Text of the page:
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The Transformation of Human Rights Fact-Finding$
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Philip Alston and Sarah Knuckey

Print publication date: 2016

Print ISBN-13: 9780190239480

Published to Oxford Scholarship Online: January 2016

DOI: 10.1093/acprof:oso/9780190239480.001.0001

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Commissions of Inquiry and the Charm of International Criminal Law

Commissions of Inquiry and the Charm of International Criminal Law

Between Transactional and Authoritative Approaches

Chapter:
(p.233) 12. Commissions of Inquiry and the Charm of International Criminal Law
Source:
The Transformation of Human Rights Fact-Finding
Author(s):

Larissa van den Herik

Catherine Harwood

Publisher:
Oxford University Press
DOI:10.1093/acprof:oso/9780190239480.003.0012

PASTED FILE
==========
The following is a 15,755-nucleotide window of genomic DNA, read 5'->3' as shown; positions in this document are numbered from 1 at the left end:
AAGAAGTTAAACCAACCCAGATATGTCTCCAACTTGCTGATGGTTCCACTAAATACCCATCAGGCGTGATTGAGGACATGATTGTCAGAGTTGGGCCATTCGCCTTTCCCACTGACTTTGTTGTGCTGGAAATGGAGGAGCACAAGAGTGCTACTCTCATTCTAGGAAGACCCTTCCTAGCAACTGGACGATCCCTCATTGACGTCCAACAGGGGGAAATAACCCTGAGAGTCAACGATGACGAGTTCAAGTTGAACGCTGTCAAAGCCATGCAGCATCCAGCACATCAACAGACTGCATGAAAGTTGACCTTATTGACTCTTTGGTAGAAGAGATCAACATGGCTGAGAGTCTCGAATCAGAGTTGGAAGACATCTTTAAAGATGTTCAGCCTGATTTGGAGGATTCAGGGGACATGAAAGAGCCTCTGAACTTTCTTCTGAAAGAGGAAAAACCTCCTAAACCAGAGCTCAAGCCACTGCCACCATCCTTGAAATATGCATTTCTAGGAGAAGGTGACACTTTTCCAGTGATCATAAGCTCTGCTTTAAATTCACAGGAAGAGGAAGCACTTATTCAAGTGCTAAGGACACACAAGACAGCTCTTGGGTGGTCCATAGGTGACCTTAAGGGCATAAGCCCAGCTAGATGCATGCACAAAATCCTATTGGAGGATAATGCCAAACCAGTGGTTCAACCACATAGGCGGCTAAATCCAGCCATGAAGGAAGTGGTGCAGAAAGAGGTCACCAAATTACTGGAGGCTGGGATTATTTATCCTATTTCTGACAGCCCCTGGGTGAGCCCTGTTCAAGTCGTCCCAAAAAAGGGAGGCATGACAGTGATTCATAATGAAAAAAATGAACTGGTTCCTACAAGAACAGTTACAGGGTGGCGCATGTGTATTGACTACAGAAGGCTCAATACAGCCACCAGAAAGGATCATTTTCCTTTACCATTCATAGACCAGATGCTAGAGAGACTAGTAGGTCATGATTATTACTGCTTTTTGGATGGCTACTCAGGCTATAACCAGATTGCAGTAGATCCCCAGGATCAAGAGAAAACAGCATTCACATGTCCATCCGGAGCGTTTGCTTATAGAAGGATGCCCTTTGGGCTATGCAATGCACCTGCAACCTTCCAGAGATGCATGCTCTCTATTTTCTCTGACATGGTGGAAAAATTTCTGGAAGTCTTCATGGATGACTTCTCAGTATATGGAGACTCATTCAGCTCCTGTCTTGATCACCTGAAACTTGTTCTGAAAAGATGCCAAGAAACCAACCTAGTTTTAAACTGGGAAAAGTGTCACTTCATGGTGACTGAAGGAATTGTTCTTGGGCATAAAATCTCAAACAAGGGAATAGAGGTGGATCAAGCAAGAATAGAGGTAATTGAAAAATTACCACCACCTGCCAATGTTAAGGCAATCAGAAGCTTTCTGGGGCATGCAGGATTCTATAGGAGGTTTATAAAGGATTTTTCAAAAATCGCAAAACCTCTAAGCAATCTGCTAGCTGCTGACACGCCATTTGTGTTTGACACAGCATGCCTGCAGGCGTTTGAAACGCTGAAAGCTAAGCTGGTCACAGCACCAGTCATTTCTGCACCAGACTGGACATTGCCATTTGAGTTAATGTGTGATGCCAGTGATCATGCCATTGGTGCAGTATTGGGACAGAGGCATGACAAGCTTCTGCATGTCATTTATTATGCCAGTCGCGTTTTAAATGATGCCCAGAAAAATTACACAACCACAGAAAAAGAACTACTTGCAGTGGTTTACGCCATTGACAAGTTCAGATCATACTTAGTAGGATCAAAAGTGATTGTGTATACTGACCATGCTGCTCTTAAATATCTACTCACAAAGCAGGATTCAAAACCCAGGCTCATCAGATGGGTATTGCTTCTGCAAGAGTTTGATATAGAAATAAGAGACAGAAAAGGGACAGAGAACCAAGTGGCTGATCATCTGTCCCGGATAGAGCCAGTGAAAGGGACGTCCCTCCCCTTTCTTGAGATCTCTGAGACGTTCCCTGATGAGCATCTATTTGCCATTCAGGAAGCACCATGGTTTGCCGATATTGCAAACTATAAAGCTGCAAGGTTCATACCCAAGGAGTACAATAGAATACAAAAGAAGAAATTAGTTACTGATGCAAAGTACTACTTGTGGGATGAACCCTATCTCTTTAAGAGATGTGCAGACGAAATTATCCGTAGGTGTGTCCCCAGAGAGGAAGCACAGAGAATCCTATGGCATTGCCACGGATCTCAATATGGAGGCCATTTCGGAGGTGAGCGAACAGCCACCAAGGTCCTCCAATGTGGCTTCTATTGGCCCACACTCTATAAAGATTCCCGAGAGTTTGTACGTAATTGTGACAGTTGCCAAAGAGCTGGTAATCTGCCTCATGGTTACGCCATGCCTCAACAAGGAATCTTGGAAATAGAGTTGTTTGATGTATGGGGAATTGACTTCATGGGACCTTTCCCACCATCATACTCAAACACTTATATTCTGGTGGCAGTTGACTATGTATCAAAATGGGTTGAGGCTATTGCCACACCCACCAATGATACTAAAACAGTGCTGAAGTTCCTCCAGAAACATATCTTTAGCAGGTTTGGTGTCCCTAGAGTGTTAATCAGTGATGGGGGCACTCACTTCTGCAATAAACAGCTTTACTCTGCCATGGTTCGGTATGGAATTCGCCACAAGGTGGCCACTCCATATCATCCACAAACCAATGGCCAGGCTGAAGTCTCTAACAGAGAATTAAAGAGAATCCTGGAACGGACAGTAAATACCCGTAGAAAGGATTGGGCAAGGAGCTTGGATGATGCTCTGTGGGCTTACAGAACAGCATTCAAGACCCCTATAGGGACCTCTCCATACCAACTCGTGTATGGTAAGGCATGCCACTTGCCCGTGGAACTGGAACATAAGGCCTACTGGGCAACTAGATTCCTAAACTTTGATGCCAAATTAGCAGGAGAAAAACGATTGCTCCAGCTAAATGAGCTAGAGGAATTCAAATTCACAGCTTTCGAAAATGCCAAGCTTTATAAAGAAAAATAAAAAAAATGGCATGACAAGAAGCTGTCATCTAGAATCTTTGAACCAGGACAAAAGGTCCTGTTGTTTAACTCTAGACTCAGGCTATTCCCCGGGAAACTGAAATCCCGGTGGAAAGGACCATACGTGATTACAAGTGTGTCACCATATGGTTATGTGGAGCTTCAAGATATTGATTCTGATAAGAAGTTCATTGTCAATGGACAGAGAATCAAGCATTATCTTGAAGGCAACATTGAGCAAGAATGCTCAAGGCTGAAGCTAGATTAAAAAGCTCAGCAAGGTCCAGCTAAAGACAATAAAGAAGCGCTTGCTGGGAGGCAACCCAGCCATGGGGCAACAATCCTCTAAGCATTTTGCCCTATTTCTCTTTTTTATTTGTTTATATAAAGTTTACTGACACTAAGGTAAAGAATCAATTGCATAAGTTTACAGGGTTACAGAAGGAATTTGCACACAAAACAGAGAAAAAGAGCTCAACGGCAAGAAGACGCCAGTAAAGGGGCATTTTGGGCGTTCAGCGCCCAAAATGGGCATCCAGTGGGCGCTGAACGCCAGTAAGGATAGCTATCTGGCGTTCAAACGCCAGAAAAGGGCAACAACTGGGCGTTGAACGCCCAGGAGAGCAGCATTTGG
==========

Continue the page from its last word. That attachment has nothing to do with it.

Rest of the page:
This chapter analyzes the consequences of the same body of law being utilized by different entities for different purposes. It specifically compares the use of international criminal law by international criminal courts and by human rights commissions of inquiry. The chapter first situates modern human rights commissions of inquiry within the broader institutional fact-finding framework of the UN and examines how these make use of international criminal law. The approaches of various commissions are then compared and contrasted with judicial approaches, especially in terms of their interpretation and application of international criminal law. The slightly divergent approaches of commissions of inquiry are justified through the idea of “legitimate difference.” Concretely, these justifications relate to the distinct mandates and functions of the commissions. The chapter concludes with some thoughts on the ramifications of these divergences. It suggests that criminal courts should not automatically give precedential value to commission findings.

Keywords:   international criminal law, legitimate difference, distinctiveness of mandates, precedential value, commission findings

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